Federal Reserve Vice Chairman Richard Clarida, voicing optimism on the economic outlook thanks to coronavirus vaccines, said the U.S. will likely avoid slipping back into recession as growth rebounds next year. “I don’t think we will have a double dip,” Clarida said Friday in an interview on CNBC. “We’ve said we could have a rough couple of months in the data but on the other side of this of course we’ve gotten very, very positive news on multiple vaccines.”Fed officials earlier this week forecast their benchmark lending rate would be held around zero for at least the next three years. They also revised up their economic growth forecast for next year to 4.2% from 4% and lowered their unemployment forecast to 5% from 5.5%. Policy makers also said they would continue asset purchases at a monthly pace of at least $120 billion “until substantial further progress” had been made on their full employment and inflation goals.
Kaplan says he’s not in favor of Fed increasing bond purchases
Dallas Federal Reserve President Robert Kaplan said he wouldn’t be in favor of changing the central bank’s bond-purchasing program even though he sees some rocky times ahead for the U.S. economy. Speaking Wednesday to CNBC, Kaplan said financial conditions are such that the Fed probably doesn’t need to do more than its current pace of at least $120 billion a month in Treasurys and mortgage-backed securities. “I would not want to do that at this point,” he said during a “Closing Bell” interview. “I’ll go into the December meeting with an open mind. But I think we’ve got very accommodative financial conditions, we’ve got historically low rates on the long end, and so I don’t know that increasing the size or extending maturities of our bond purchases would help address this situation that I’m concerned about over the next three or six months.” During that period, Kaplan expects a “challenging” economy where growth could slow considerably or stop due primarily to surging coronavirus cases.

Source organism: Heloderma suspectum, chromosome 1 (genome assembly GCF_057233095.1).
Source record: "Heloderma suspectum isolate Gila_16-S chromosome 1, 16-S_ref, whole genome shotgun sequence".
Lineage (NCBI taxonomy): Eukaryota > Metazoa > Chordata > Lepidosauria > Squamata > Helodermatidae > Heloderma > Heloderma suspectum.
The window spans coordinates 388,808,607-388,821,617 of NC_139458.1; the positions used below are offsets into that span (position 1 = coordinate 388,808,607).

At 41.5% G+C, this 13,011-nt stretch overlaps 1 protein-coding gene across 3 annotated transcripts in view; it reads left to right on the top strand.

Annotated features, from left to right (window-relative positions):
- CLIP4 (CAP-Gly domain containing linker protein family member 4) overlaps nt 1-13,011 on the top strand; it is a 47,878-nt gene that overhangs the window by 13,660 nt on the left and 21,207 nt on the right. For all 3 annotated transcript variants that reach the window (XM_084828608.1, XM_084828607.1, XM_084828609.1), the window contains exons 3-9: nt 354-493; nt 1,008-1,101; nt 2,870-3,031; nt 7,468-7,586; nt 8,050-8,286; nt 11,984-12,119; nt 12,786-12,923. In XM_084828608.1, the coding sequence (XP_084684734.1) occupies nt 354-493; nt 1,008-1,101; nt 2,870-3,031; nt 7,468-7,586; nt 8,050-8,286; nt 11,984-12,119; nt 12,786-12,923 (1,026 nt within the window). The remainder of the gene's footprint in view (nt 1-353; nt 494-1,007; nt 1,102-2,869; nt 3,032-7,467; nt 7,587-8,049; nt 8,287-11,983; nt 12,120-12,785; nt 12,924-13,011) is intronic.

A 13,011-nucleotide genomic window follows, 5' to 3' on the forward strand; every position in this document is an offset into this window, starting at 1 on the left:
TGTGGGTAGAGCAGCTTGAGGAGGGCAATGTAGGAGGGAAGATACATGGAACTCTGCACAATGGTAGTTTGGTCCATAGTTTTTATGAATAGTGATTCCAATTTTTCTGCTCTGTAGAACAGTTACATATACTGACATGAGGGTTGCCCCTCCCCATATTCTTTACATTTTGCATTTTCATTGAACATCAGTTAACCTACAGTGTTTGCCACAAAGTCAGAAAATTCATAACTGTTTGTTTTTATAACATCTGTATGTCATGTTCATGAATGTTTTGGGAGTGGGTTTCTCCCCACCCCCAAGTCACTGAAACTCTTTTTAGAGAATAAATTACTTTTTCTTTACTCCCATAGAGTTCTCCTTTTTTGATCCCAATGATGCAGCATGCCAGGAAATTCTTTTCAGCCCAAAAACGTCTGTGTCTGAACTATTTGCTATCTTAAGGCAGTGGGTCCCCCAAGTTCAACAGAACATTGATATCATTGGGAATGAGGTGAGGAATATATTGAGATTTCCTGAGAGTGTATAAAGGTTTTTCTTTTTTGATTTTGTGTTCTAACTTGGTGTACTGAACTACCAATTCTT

Federal Reserve frees up US banks to resume share buybacks
“The Federal Reserve has given America’s most profitable banks the green light to resume share buybacks for the first quarter of next year, even though it found that the country’s biggest lenders could face pandemic-related loan losses of more than $600bn. The US central bank’s decision to lift a six-month ban on buybacks followed months of public protests by profitable lenders, including Morgan Stanley and JPMorgan Chase, several of whom immediately signalled their intention to restart purchases. Many analysts and investors expected the Fed to hold firm to its restrictions, as the US continues to suffer record coronavirus cases and deaths and lawmakers struggle to agree stimulus measures to boost the economy through another round of shutdowns. But the Fed said it was giving banks more freedom on payouts because they had already significantly increased their capital buffers and all 33 in the exercise would be above minimum capital levels even under the most severe stress they were tested against.
U.S. bans technology exports to Chinese semiconductor and drone companies, calling them security threats
The Trump administration has added prominent Chinese semiconductor and drone manufacturers to an export blacklist, an attempt to continue exerting pressure on Beijing in the final weeks of the Trump presidency. The Commerce Department said it has placed Semiconductor Manufacturing International Corp., or SMIC; drone maker DJI; and dozens of other Chinese companies and universities on the Entity List, which bans the export of U.S. technology to the entities unless the exporter receives a government license. But national security experts and some lawmakers said that the semiconductor export control is virtually meaningless because of the way Commerce wrote the rule governing its application.